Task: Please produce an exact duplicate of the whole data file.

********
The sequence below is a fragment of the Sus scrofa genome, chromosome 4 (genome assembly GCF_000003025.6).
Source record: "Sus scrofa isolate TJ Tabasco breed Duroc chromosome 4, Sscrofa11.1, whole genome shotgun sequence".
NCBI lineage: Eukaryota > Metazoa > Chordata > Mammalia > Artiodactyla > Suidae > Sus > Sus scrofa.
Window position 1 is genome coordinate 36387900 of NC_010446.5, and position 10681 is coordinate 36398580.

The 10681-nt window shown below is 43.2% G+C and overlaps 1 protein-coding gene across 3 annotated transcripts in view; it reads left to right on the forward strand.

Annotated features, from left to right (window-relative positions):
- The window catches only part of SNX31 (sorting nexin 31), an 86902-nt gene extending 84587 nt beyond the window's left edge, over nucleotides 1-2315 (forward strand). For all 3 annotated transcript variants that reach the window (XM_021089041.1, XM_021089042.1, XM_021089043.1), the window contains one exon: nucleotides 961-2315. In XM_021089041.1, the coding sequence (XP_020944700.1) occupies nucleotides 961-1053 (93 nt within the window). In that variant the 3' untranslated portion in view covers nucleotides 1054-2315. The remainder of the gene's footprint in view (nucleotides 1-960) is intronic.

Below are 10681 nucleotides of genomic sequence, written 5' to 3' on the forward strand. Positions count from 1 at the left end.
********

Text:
The sequence below is a fragment of the Sus scrofa genome, chromosome 4 (genome assembly GCF_000003025.6).
Source record: "Sus scrofa isolate TJ Tabasco breed Duroc chromosome 4, Sscrofa11.1, whole genome shotgun sequence".
NCBI lineage: Eukaryota > Metazoa > Chordata > Mammalia > Artiodactyla > Suidae > Sus > Sus scrofa.
Window position 1 is genome coordinate 36387900 of NC_010446.5, and position 10681 is coordinate 36398580.

The 10681-nt window shown below is 43.2% G+C and overlaps 1 protein-coding gene across 3 annotated transcripts in view; it reads left to right on the forward strand.

Annotated features, from left to right (window-relative positions):
- The window catches only part of SNX31 (sorting nexin 31), an 86902-nt gene extending 84587 nt beyond the window's left edge, over nucleotides 1-2315 (forward strand). For all 3 annotated transcript variants that reach the window (XM_021089041.1, XM_021089042.1, XM_021089043.1), the window contains one exon: nucleotides 961-2315. In XM_021089041.1, the coding sequence (XP_020944700.1) occupies nucleotides 961-1053 (93 nt within the window). In that variant the 3' untranslated portion in view covers nucleotides 1054-2315. The remainder of the gene's footprint in view (nucleotides 1-960) is intronic.

Below are 10681 nucleotides of genomic sequence, written 5' to 3' on the forward strand. Positions count from 1 at the left end.